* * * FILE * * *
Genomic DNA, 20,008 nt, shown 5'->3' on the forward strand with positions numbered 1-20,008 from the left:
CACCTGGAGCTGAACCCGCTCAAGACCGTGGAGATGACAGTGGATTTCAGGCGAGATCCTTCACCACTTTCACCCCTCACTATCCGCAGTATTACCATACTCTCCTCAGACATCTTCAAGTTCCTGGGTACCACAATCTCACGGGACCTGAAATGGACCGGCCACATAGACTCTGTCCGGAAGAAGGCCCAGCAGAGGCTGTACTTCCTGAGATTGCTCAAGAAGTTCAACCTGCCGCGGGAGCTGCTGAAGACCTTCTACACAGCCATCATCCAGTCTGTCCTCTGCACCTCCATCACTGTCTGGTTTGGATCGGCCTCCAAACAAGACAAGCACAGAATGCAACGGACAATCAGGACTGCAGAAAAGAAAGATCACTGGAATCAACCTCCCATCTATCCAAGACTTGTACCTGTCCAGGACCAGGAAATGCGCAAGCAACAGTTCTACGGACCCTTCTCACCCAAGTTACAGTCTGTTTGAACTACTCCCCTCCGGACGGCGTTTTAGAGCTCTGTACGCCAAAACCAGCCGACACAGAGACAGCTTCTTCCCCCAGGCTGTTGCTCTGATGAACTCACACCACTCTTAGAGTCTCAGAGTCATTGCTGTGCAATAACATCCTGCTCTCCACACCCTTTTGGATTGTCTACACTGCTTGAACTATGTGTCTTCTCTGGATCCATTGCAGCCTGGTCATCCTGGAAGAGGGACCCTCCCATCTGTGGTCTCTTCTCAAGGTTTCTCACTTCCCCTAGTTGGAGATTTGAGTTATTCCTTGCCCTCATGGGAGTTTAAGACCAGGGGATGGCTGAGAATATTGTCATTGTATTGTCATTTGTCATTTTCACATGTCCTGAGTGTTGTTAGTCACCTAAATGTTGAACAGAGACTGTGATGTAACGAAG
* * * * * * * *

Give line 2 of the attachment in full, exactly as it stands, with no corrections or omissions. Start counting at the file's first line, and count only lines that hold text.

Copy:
CACCTGGAGCTGAACCCGCTCAAGACCGTGGAGATGACAGTGGATTTCAGGCGAGATCCTTCACCACTTTCACCCCTCACTATCCGCAGTATTACCATACTCTCCTCAGACATCTTCAAGTTCCTGGGTACCACAATCTCACGGGACCTGAAATGGACCGGCCACATAGACTCTGTCCGGAAGAAGGCCCAGCAGAGGCTGTACTTCCTGAGATTGCTCAAGAAGTTCAACCTGCCGCGGGAGCTGCTGAAGACCTTCTACACAGCCATCATCCAGTCTGTCCTCTGCACCTCCATCACTGTCTGGTTTGGATCGGCCTCCAAACAAGACAAGCACAGAATGCAACGGACAATCAGGACTGCAGAAAAGAAAGATCACTGGAATCAACCTCCCATCTATCCAAGACTTGTACCTGTCCAGGACCAGGAAATGCGCAAGCAACAGTTCTACGGACCCTTCTCACCCAAGTTACAGTCTGTTTGAACTACTCCCCTCCGGACGGCGTTTTAGAGCTCTGTACGCCAAAACCAGCCGACACAGAGACAGCTTCTTCCCCCAGGCTGTTGCTCTGATGAACTCACACCACTCTTAGAGTCTCAGAGTCATTGCTGTGCAATAACATCCTGCTCTCCACACCCTTTTGGATTGTCTACACTGCTTGAACTATGTGTCTTCTCTGGATCCATTGCAGCCTGGTCATCCTGGAAGAGGGACCCTCCCATCTGTGGTCTCTTCTCAAGGTTTCTCACTTCCCCTAGTTGGAGATTTGAGTTATTCCTTGCCCTCATGGGAGTTTAAGACCAGGGGATGGCTGAGAATATTGTCATTGTATTGTCATTTGTCATTTTCACATGTCCTGAGTGTTGTTAGTCACCTAAATGTTGAACAGAGACTGTGATGTAACGAAG